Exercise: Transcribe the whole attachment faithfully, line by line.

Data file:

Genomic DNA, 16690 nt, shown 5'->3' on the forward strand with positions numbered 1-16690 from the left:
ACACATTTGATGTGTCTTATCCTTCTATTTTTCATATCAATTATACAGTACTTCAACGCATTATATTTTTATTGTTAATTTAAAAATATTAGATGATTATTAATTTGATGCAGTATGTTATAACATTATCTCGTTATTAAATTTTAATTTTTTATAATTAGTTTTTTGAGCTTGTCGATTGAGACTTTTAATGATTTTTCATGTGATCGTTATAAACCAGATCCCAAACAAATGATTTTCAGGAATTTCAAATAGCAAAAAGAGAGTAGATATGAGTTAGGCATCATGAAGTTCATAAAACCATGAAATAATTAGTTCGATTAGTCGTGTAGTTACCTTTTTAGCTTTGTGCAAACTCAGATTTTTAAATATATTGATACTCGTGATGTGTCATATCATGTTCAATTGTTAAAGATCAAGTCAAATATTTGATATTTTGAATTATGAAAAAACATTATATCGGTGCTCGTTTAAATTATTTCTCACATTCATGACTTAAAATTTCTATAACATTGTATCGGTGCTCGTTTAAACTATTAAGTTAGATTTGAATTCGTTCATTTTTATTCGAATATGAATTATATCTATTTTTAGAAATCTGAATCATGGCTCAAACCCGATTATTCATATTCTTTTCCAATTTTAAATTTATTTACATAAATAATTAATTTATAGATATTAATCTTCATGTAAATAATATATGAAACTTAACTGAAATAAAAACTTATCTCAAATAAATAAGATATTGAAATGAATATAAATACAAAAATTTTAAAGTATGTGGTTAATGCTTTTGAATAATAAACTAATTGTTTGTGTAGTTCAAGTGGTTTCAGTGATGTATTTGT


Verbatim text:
Genomic DNA, 16690 nt, shown 5'->3' on the forward strand with positions numbered 1-16690 from the left:
ACACATTTGATGTGTCTTATCCTTCTATTTTTCATATCAATTATACAGTACTTCAACGCATTATATTTTTATTGTTAATTTAAAAATATTAGATGATTATTAATTTGATGCAGTATGTTATAACATTATCTCGTTATTAAATTTTAATTTTTTATAATTAGTTTTTTGAGCTTGTCGATTGAGACTTTTAATGATTTTTCATGTGATCGTTATAAACCAGATCCCAAACAAATGATTTTCAGGAATTTCAAATAGCAAAAAGAGAGTAGATATGAGTTAGGCATCATGAAGTTCATAAAACCATGAAATAATTAGTTCGATTAGTCGTGTAGTTACCTTTTTAGCTTTGTGCAAACTCAGATTTTTAAATATATTGATACTCGTGATGTGTCATATCATGTTCAATTGTTAAAGATCAAGTCAAATATTTGATATTTTGAATTATGAAAAAACATTATATCGGTGCTCGTTTAAATTATTTCTCACATTCATGACTTAAAATTTCTATAACATTGTATCGGTGCTCGTTTAAACTATTAAGTTAGATTTGAATTCGTTCATTTTTATTCGAATATGAATTATATCTATTTTTAGAAATCTGAATCATGGCTCAAACCCGATTATTCATATTCTTTTCCAATTTTAAATTTATTTACATAAATAATTAATTTATAGATATTAATCTTCATGTAAATAATATATGAAACTTAACTGAAATAAAAACTTATCTCAAATAAATAAGATATTGAAATGAATATAAATACAAAAATTTTAAAGTATGTGGTTAATGCTTTTGAATAATAAACTAATTGTTTGTGTAGTTCAAGTGGTTTCAGTGATGTATTTGT